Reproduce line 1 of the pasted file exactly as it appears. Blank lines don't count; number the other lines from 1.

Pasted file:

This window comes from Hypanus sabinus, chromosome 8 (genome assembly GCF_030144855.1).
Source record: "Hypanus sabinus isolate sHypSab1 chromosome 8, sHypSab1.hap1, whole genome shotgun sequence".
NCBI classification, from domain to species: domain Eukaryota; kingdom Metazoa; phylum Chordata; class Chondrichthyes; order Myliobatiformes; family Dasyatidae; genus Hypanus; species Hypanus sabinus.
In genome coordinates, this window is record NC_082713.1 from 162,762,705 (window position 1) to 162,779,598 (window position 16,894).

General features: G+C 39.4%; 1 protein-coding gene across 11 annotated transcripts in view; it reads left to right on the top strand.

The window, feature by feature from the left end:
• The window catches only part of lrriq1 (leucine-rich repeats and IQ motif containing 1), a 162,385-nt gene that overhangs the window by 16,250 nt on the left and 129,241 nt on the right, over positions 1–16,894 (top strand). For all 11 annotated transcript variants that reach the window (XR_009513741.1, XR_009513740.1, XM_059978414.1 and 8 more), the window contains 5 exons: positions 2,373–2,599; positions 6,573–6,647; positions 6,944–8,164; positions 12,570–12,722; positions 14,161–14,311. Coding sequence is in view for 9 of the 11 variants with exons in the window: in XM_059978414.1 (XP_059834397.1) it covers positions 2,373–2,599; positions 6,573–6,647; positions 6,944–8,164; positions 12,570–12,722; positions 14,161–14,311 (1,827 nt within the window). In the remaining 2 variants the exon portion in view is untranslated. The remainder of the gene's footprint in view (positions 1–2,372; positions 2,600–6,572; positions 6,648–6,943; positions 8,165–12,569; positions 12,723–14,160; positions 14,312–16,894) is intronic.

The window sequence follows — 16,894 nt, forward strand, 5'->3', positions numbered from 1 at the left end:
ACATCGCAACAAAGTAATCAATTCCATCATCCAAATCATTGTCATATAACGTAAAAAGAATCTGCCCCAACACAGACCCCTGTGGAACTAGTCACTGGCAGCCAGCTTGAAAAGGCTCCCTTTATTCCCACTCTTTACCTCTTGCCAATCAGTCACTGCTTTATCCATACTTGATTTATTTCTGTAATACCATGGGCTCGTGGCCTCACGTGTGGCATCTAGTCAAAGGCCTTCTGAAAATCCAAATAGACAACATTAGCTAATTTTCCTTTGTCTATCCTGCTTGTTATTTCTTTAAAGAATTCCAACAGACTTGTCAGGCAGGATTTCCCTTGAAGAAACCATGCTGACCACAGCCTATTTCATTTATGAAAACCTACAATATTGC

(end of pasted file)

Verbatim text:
This window comes from Hypanus sabinus, chromosome 8 (genome assembly GCF_030144855.1).